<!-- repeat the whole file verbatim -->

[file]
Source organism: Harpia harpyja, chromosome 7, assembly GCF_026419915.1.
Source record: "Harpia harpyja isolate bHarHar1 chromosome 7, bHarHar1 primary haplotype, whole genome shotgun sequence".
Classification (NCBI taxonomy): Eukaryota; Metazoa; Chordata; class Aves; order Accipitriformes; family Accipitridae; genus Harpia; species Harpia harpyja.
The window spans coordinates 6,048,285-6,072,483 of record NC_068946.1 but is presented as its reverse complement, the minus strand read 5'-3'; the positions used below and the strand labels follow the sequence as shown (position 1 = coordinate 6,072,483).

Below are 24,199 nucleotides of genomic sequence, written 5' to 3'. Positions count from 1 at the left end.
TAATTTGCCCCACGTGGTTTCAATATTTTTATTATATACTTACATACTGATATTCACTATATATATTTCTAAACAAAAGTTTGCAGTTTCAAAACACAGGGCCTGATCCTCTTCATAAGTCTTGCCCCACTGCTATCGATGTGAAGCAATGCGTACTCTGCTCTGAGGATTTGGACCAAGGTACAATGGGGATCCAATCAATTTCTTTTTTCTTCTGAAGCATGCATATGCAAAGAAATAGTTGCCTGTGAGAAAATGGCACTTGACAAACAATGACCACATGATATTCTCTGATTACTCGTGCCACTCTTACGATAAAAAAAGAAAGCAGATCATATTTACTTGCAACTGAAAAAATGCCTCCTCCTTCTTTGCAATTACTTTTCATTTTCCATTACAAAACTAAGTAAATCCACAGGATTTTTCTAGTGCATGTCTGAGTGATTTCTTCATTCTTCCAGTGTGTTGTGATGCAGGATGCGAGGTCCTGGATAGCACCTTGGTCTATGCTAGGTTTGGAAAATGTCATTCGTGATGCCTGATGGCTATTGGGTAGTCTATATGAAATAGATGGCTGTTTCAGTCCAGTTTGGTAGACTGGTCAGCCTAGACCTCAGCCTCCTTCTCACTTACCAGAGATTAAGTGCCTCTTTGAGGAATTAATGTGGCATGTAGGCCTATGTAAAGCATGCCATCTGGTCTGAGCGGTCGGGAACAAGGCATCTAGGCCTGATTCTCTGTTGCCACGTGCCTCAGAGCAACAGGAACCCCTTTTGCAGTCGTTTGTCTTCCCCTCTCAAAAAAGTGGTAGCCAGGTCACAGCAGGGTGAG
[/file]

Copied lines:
Source organism: Harpia harpyja, chromosome 7, assembly GCF_026419915.1.
Source record: "Harpia harpyja isolate bHarHar1 chromosome 7, bHarHar1 primary haplotype, whole genome shotgun sequence".
Classification (NCBI taxonomy): Eukaryota; Metazoa; Chordata; class Aves; order Accipitriformes; family Accipitridae; genus Harpia; species Harpia harpyja.
The window spans coordinates 6,048,285-6,072,483 of record NC_068946.1 but is presented as its reverse complement, the minus strand read 5'-3'; the positions used below and the strand labels follow the sequence as shown (position 1 = coordinate 6,072,483).

Below are 24,199 nucleotides of genomic sequence, written 5' to 3'. Positions count from 1 at the left end.
TAATTTGCCCCACGTGGTTTCAATATTTTTATTATATACTTACATACTGATATTCACTATATATATTTCTAAACAAAAGTTTGCAGTTTCAAAACACAGGGCCTGATCCTCTTCATAAGTCTTGCCCCACTGCTATCGATGTGAAGCAATGCGTACTCTGCTCTGAGGATTTGGACCAAGGTACAATGGGGATCCAATCAATTTCTTTTTTCTTCTGAAGCATGCATATGCAAAGAAATAGTTGCCTGTGAGAAAATGGCACTTGACAAACAATGACCACATGATATTCTCTGATTACTCGTGCCACTCTTACGATAAAAAAAGAAAGCAGATCATATTTACTTGCAACTGAAAAAATGCCTCCTCCTTCTTTGCAATTACTTTTCATTTTCCATTACAAAACTAAGTAAATCCACAGGATTTTTCTAGTGCATGTCTGAGTGATTTCTTCATTCTTCCAGTGTGTTGTGATGCAGGATGCGAGGTCCTGGATAGCACCTTGGTCTATGCTAGGTTTGGAAAATGTCATTCGTGATGCCTGATGGCTATTGGGTAGTCTATATGAAATAGATGGCTGTTTCAGTCCAGTTTGGTAGACTGGTCAGCCTAGACCTCAGCCTCCTTCTCACTTACCAGAGATTAAGTGCCTCTTTGAGGAATTAATGTGGCATGTAGGCCTATGTAAAGCATGCCATCTGGTCTGAGCGGTCGGGAACAAGGCATCTAGGCCTGATTCTCTGTTGCCACGTGCCTCAGAGCAACAGGAACCCCTTTTGCAGTCGTTTGTCTTCCCCTCTCAAAAAAGTGGTAGCCAGGTCACAGCAGGGTGAG